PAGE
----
American Express (NYSE: AXP) is scheduled to release its quarterly earnings report tomorrow, and with the stock trading near all-time highs, investors expect a lot from the company this quarter. Even though the venerable member of the Dow Jones Industrials (INDEX: ^DJI) has already recovered handsomely from the financial crisis, shareholders still want to see how American Express' earnings can grow faster than they have in the past.

AmEx has taken steps to broaden its appeal by focusing on a different demographic that could boost its customer counts and introduce a whole new group of people to its products. But will those efforts work to produce greater profits or simply water down its premium brand? Let's take an early look at what's been happening with American Express over the past quarter and what we're likely to see in its quarterly report.

Stats on American Express

Analyst EPS Estimate

$1.22

Change From Year-Ago EPS

6.1%

Revenue Estimate

$8.3 billion

Change From Year-Ago Revenue

4.2%

Earnings Beats in Past 4 Quarters

2

Source: Yahoo! Finance.

How can American Express make earnings grow even faster?
Analysts have hung tough with their views on American Express earnings, keeping their June-quarter estimates steady but raising their full-year 2013 calls by $0.02 per share. The stock, meanwhile, has soared almost 19% since early April.

AmEx started off the quarter well, with its April report on first-quarter earnings presenting a mixed picture that nevertheless left shareholders satisfied. Although the company fell short of expected revenue estimates, it beat earnings estimates by $0.03 per share and announced both a 15% dividend hike and a $3.2 billion share buyback.

Yet the challenge AmEx has faced for a long time is how to keep distinguishing itself in an industry that's increasingly dominated by leading payment-processors Visa (NYSE: V) and MasterCard (NYSE: MA). Both Visa and MasterCard have essentially used their payment networks as toll roads, luring third-party issuing banks to market their cards to customers and profiting from transaction volume, and they've issued 10 to 20 times the number of cards that AmEx has. By contrast, AmEx has adopted a much more vertically integrated business model, wherein AmEx maintains a much deeper connection to its cardholders, taking on credit risk but also reaping the rewards when it makes smart decisions about extending credit.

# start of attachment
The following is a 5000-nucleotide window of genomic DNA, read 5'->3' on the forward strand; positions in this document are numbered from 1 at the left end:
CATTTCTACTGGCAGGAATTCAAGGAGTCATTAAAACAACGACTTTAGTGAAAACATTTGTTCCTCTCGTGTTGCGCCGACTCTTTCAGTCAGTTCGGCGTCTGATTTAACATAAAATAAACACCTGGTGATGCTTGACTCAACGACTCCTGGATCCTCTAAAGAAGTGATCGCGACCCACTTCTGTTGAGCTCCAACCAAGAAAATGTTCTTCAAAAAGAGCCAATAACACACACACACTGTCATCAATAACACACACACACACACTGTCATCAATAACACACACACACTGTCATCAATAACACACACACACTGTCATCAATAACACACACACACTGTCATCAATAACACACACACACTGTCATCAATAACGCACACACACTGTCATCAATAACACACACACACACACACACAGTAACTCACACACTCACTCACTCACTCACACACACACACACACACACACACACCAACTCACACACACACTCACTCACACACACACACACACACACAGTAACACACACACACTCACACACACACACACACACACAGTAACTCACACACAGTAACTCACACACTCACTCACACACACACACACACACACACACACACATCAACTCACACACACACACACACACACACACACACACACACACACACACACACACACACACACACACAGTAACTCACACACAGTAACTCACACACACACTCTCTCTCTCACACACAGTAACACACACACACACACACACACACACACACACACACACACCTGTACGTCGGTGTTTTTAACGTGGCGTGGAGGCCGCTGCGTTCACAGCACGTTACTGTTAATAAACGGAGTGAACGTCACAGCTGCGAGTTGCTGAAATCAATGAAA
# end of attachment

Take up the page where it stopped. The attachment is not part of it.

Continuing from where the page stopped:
As a result, AmEx has benefited from the rise in the stock market and the overall economy. With its business still primarily centered on the U.S., AmEx has also reaped the rewards of being in the right place at the right time, as the U.S. has seen its stock market fare much better than the rest of the world, and with most of AmEx's traditional clientele enjoying the wealth effect, that should translate to higher network volume.

The wildcard catalyst for AmEx, though, is its Bluebird prepaid debit card. With broad appeal to a base of customers that AmEx has heretofore largely ignored, Bluebird could be a huge growth-driver or an immense flop, depending on whether its adoption goes according to plan. Rising numbers of part-time jobs in recent employment figures suggest that the low-end card market could gain strength, leading to growth for this segment for AmEx.

When American Express announces earnings, watch closely for news about how Bluebird is doing and whether it's as profitable as the company had hoped. While good conditions elsewhere should help AmEx grow, strength from Bluebird is what could really send growth much higher.

AmEx is a worldwide brand, even though the company hasn't really taken full advantage of its geographic diversity. Other companies have done a better job of taking their businesses around the world. The Motley Fool's free report "3 American Companies Set to Dominate the World" shows you how they're succeeding. Click here to get your free copy before it's gone.

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Fool contributor Dan Caplinger has no position in any stocks mentioned. You can follow him on Twitter @DanCaplinger. The Motley Fool recommends American Express, MasterCard, and Visa. The Motley Fool owns shares of MasterCard. Try any of our Foolish newsletter services free for 30 days. We Fools may not all hold the same opinions, but we all believe that considering a diverse range of insights makes us better investors. The Motley Fool has a disclosure policy.